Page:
Friday, December 16, 2011

Count of Rows in a Chart

Once in a while someone asks me if there's a way to count the rows in a chart and put the number of rows in the chart title. I usually respond by asking, "why would anyone want to do that?" Usually, an expression that counts the distinct values of the fields used as the chart dimension is close enough. If you want a method that actually counts the rows in a straight table chart, here's something I have used that counts the rows and puts the count into a variable named chart_row_count. It will need to be modified for your environment and tested. (***make sure you also see the suggestion near the end)

Create a macro in the module code that looks like this:

Sub Count_Rows


'/* Put your chart object id in the next line */

Set CHRT=ActiveDocument.GetSheetObject("CH70")

On error resume next

'/* in the next line, put an upper limit on the */

'/* loop bigger than your expected chart row count */

For i=1 to 500


If Err.Number <> 0 then


On error goto 0

ActiveDocument.Variables("chart_row_count").SetContent i-1, True

Exit For

End If


On error goto 0

Set CHRT=nothing

End sub

The count in the variable includes the total line if there is one. You can use the variable value in a text expression in your chart title. One thing you must do that will vary from document to document depending on your requirements-- you must figure out how to trigger the macro when the number of rows in the chart might have changed. Triggering when a selection changes is easy to do. Triggering when a cycle group is changed will be harder. For testing, use a button to trigger the macro.

= = = = = = = = = = = = = = = = = = = = = = = = = = = = =

*** nrbhattad suggests this much simpler macro for finding row count:
set chart=ActiveDocument.GetSheetObject("CH01")

ActiveDocument.Variables("chart_row_count").SetContent chart.GetNoOfRows, true


Friday, November 18, 2011

Select Top 4 Values On Open

I was working on a document that contained a lot of data and the performance when the document was opened or when the user moved from tab to tab was a little slow. On my own laptop when I save documents like that I usually make a selection of a small amount of data so that later when I open the document again it will open quickly. I wanted to do something like that for the users -- some kind of selection that would happen automatically when the document is opened, but it had to be a selection of data that would be useful and easy for the users to understand.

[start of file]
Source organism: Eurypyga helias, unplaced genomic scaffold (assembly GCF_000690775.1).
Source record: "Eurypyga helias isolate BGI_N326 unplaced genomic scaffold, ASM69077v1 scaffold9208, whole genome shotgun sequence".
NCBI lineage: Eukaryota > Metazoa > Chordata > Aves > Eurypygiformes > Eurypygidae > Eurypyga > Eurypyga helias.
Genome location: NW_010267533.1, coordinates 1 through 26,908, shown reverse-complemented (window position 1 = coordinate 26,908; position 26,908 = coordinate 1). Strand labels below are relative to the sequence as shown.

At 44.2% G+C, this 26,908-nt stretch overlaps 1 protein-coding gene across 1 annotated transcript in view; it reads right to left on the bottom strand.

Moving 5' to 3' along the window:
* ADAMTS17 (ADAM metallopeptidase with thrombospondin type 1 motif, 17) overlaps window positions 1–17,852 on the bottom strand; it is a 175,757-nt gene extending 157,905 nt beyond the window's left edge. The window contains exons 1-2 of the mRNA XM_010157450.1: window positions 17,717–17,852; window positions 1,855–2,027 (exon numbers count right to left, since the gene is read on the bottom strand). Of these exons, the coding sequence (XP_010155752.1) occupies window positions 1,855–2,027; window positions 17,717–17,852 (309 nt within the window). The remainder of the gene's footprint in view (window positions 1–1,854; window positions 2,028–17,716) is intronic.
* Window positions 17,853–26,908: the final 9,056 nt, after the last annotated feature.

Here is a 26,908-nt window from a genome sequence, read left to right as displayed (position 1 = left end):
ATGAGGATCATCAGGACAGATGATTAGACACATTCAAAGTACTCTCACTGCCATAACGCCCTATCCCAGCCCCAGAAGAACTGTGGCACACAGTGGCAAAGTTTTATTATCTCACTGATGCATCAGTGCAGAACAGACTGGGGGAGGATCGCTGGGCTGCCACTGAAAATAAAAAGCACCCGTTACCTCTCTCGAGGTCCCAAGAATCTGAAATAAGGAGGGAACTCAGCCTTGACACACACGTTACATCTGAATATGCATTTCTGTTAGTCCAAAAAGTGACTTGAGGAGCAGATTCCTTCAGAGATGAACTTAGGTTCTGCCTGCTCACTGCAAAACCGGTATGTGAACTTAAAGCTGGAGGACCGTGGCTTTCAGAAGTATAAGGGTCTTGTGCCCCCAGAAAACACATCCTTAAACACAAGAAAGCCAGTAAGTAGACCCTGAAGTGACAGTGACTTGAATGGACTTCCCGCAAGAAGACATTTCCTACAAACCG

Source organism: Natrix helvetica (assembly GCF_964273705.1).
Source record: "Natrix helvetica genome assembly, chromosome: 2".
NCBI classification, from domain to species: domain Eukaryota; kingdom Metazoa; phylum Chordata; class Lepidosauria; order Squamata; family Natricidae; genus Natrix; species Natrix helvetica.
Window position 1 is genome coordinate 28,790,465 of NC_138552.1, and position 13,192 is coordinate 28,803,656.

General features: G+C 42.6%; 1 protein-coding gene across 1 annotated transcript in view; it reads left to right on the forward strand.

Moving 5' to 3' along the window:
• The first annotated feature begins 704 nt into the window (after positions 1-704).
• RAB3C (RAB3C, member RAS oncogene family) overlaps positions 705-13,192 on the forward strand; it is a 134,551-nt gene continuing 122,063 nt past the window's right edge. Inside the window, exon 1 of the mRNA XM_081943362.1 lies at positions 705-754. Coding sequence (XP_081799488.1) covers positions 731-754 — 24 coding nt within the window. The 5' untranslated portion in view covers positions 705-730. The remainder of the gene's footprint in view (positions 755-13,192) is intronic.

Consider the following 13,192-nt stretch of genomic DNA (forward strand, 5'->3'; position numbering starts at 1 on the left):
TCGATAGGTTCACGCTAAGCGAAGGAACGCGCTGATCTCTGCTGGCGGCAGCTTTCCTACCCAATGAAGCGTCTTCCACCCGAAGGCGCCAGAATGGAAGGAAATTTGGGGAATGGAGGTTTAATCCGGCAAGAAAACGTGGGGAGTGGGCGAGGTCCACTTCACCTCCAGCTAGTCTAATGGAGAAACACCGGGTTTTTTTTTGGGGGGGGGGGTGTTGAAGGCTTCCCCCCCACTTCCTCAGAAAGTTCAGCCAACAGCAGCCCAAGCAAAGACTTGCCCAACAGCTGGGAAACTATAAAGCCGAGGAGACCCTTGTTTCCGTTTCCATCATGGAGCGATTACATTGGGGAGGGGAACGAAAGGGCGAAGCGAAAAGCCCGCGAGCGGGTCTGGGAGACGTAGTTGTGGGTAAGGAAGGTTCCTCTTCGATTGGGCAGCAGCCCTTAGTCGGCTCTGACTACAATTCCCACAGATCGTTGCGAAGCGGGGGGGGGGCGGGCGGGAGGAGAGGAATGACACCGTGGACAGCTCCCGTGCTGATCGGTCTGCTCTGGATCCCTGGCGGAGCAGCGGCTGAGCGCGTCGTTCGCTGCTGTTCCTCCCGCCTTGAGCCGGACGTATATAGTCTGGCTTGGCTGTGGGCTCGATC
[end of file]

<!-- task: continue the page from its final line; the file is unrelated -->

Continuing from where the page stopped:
The data in the document was organized by a date field named POSTDATE so I decided that I would like the document to automatically select the most recent four POSTDATE values when it was opened. Most users look in the document for the most recent data and anyone who wanted to review older data could easily add older dates to the selection through the multibox.

The method I used is to create a trigger that would fire when the document is opened. The trigger would do a Pareto Select. Now, I'm not saying that this is the best way to accomplish the selection and it certainly is not the only way, but it was easy and didn't involve writing macro code.

Pareto Select is used to select a percentage of values in a field based on ranking of a value or expression. It is commonly used select things like the top 20% best selling products. In this case I wanted to use it to select not a fixed percentage but the four most recent POSTDATE date values. This is what I did:

From the menu choose Settings->Document Properties and choose the Triggers tab.
In the document event triggers click the Add Action button for the OnOpen event.
Click Add Action and in the Add Action dialog choose Action Type=Selection and Action=Pareto Select then click OK.
In the Actions dialog type POSTDATE into both the Field and Selection boxes. POSTDATE is not only the field I want to select but also the expression value I want ranked.
Then, in the Percentage box enter =(4/COUNT(DISTINCT POSTDATE))*100
And click OK. Save the document and the next time it is opened it will automatically select the four most recent POSTDATE values.

A similar method could be used to do automatic selection of any number of top values of any field. Pareto Select does its selection based on the current Possible values. If you wanted to ignore the current selection and select a percentage of all values then you should add an extra action to the trigger to clear the field before making the Pareto Selection.

Testing trigger actions is most easily done by defining the same actions for a button and then you can test the action by clicking the button. When you're done testing, remove the button and make sure the actions are associated with the proper event.

= = = = = = = = = = = = = = = = = = = = = = = = = =
Author's Note 6Dec2011:
This method didn't work the way I wanted when the document already included selections on the POSTDATE field. I couldn't find any good way to deal with that using the available trigger actions. I eventually replaced the Pareto Select action with a macro action that selects the four most recent POSTDATE values. The macro code looks like this:
sub Top_4_POSTDATE
set fd=ActiveDocument.GetField("POSTDATE")
fd.TopSelect "=if(aggr({1} rank(POSTDATE),POSTDATE)<=4,POSTDATE)",4
set fd=nothing
end sub

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Saturday, November 12, 2011

Replace IF in Expression with Set Analysis

We often come across chart expressions that look like this: